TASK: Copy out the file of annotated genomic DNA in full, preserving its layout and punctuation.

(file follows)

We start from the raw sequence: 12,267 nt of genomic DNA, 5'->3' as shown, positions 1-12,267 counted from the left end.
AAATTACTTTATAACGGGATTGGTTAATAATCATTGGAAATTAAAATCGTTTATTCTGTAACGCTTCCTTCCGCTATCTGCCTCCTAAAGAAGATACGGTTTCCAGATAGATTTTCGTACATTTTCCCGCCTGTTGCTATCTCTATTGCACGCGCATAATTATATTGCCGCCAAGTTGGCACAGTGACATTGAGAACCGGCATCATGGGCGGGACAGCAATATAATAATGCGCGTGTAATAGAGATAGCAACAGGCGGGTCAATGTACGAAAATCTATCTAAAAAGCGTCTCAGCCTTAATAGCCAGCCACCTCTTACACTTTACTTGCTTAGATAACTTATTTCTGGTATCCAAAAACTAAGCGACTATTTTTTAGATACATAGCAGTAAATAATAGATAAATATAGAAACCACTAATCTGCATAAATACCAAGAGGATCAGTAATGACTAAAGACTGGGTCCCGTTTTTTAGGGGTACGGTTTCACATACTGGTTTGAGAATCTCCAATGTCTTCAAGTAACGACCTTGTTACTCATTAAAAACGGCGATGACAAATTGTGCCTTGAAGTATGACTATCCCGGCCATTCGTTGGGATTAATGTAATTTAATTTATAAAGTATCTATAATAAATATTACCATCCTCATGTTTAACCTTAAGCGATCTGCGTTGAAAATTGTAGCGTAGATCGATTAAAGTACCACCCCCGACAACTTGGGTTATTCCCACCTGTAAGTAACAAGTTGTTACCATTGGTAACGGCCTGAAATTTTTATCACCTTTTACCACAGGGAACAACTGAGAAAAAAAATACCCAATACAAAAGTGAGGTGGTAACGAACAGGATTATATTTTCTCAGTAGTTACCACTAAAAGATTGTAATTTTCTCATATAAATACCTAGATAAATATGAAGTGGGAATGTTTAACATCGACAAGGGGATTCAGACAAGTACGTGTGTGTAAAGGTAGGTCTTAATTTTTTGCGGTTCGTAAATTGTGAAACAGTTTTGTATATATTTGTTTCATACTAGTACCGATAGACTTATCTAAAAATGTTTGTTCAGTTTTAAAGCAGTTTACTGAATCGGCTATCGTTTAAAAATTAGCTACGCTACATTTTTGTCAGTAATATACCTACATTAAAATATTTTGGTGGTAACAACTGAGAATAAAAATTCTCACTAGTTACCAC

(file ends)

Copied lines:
We start from the raw sequence: 12,267 nt of genomic DNA, 5'->3' as shown, positions 1-12,267 counted from the left end.
AAATTACTTTATAACGGGATTGGTTAATAATCATTGGAAATTAAAATCGTTTATTCTGTAACGCTTCCTTCCGCTATCTGCCTCCTAAAGAAGATACGGTTTCCAGATAGATTTTCGTACATTTTCCCGCCTGTTGCTATCTCTATTGCACGCGCATAATTATATTGCCGCCAAGTTGGCACAGTGACATTGAGAACCGGCATCATGGGCGGGACAGCAATATAATAATGCGCGTGTAATAGAGATAGCAACAGGCGGGTCAATGTACGAAAATCTATCTAAAAAGCGTCTCAGCCTTAATAGCCAGCCACCTCTTACACTTTACTTGCTTAGATAACTTATTTCTGGTATCCAAAAACTAAGCGACTATTTTTTAGATACATAGCAGTAAATAATAGATAAATATAGAAACCACTAATCTGCATAAATACCAAGAGGATCAGTAATGACTAAAGACTGGGTCCCGTTTTTTAGGGGTACGGTTTCACATACTGGTTTGAGAATCTCCAATGTCTTCAAGTAACGACCTTGTTACTCATTAAAAACGGCGATGACAAATTGTGCCTTGAAGTATGACTATCCCGGCCATTCGTTGGGATTAATGTAATTTAATTTATAAAGTATCTATAATAAATATTACCATCCTCATGTTTAACCTTAAGCGATCTGCGTTGAAAATTGTAGCGTAGATCGATTAAAGTACCACCCCCGACAACTTGGGTTATTCCCACCTGTAAGTAACAAGTTGTTACCATTGGTAACGGCCTGAAATTTTTATCACCTTTTACCACAGGGAACAACTGAGAAAAAAAATACCCAATACAAAAGTGAGGTGGTAACGAACAGGATTATATTTTCTCAGTAGTTACCACTAAAAGATTGTAATTTTCTCATATAAATACCTAGATAAATATGAAGTGGGAATGTTTAACATCGACAAGGGGATTCAGACAAGTACGTGTGTGTAAAGGTAGGTCTTAATTTTTTGCGGTTCGTAAATTGTGAAACAGTTTTGTATATATTTGTTTCATACTAGTACCGATAGACTTATCTAAAAATGTTTGTTCAGTTTTAAAGCAGTTTACTGAATCGGCTATCGTTTAAAAATTAGCTACGCTACATTTTTGTCAGTAATATACCTACATTAAAATATTTTGGTGGTAACAACTGAGAATAAAAATTCTCACTAGTTACCAC